Amro: PH to grow fastest in Asean+3 in 2022
MANILA, Philippines—Despite high consumer prices, returning domestic demand amid economic reopening would allow the Philippines to grow the fastest in the region this year, the regional surveillance organization Asean+3 Macroeconomic Research Office (Amro) said on Tuesday (July 5).
In its July quarterly update of the Asean+3 Regional Economic Outlook (Areo) report, Amro raised its 2022 gross domestic product (GDP) forecast for the Philippines to 6.9-percent growth from 6.5 percent previously.
Amro’s estimate remained below the government’s downscaled 7 to 8 percent GDP growth goal, which President Ferdinand Marcos Jr.’s economic team will review on Friday (July 7) in light of elevated global inflation, higher interest rates worldwide and risks of recession and stagflation in developed markets.
Amro’s updated 2022 growth forecast for the Philippines was the highest among 10 Asean member-states, plus China and Hong Kong, Japan, and South Korea. For Asean+3, Amro tempered its growth expectation for this year to 4.3 percent from 4.7 percent previously mainly due to external risks wrought by Russia’s prolonged invasion of Ukraine coupled with the US Federal Reserve’s aggressive monetary tightening.
For the Philippines, “the driver for this growth is basically the opening of the economy,” Amro chief economist Hoe Ee Khor told a press briefing. Despite the spike in COVID infection rate, “we expect the economy to remain relatively open because of the vaccination rate.”
On top of robust consumer demand, Khor said the Philippine economy stands to benefit from the rollout of more public infrastructure projects, as well as expectations that service exports—like the business process outsourcing (BPO) industry—would “continue to do well and expand as well.”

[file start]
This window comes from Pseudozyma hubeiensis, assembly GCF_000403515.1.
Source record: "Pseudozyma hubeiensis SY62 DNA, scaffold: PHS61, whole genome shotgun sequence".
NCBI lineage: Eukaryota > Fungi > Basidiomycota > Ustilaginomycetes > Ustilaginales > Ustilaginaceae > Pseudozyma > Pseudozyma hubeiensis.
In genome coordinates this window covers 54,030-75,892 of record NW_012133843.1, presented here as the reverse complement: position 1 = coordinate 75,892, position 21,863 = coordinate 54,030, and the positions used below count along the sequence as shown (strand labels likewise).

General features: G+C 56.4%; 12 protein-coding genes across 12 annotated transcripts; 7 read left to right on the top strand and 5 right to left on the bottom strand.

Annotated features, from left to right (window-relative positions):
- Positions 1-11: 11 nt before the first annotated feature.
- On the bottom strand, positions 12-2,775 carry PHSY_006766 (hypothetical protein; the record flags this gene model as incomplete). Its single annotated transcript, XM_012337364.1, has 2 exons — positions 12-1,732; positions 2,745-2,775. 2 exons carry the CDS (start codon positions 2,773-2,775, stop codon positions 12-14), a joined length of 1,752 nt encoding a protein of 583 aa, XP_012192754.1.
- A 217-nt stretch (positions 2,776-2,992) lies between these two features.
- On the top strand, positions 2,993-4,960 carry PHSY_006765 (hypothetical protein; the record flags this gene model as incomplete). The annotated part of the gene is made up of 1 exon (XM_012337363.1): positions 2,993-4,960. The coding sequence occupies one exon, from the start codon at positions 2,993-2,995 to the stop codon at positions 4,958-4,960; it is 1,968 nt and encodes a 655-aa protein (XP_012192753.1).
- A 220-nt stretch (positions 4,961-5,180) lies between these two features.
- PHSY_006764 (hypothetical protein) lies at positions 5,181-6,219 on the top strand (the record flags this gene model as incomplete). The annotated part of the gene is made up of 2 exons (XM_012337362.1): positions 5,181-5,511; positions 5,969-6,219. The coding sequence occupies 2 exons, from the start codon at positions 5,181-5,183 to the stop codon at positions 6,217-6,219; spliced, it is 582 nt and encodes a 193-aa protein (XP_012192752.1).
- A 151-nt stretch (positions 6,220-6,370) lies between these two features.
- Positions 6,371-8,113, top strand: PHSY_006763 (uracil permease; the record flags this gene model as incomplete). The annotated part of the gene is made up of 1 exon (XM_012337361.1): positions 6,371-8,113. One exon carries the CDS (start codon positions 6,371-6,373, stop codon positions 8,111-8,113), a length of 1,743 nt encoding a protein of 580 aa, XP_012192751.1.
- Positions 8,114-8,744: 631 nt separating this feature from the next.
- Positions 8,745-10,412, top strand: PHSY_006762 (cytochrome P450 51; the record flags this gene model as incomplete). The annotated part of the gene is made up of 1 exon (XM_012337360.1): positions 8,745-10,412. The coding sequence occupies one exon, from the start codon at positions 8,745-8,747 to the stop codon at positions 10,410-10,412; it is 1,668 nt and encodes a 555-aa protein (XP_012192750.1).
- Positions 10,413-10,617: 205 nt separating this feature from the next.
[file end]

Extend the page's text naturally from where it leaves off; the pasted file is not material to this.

“Because it is a service economy, it has opened a lot, less affected by external demand even with the downturn in the US. I think the spillover to the Philippine economy would not be as high as it is for other economies,” Khor said.
While Amro raised its 2022 headline inflation forecast for the Philippines to 4.4 percent from 4.1 percent previously, Khor said the economy would continue to rebound from its pandemic-induced slump in 2020.
“Of course, we worry about inflation, but because it is a supply shock, traditionally the advice would be to look through the shock and try to support the economy,” Khor said.
“Because the economy is recovering quite strongly, the central bank has started to raise rates,” he said, referring to the Bangko Sentral ng Pilipinas’ (BSP) recent cumulative 50-basis point hike in the policy rate to 2.5 percent.
“That increase [was] basically normalizing the policy rates from the low of 2 percent. And I think that they’re expected to raise it to a neutral level, which is probably around 4 percent,” Khor said.
“But it’s prudent for the central bank to start raising rates now, in order to create more headroom for the economy in case of another shock and it needs to lower rates in order to have more headroom,” he said.
“So we don’t think the increase in interest rates, policy rates will have an impact on growth this year and next year,” Khor added.
Amro kept its 2023 growth forecast for the Philippines at 6.5 percent, similar to Vietnam’s and the highest in the region, despite inflation expectations rising to 3.8 percent from 3.5 percent previously, returning within the BSP’s 2 to 4 percent target band of manageable price hikes.
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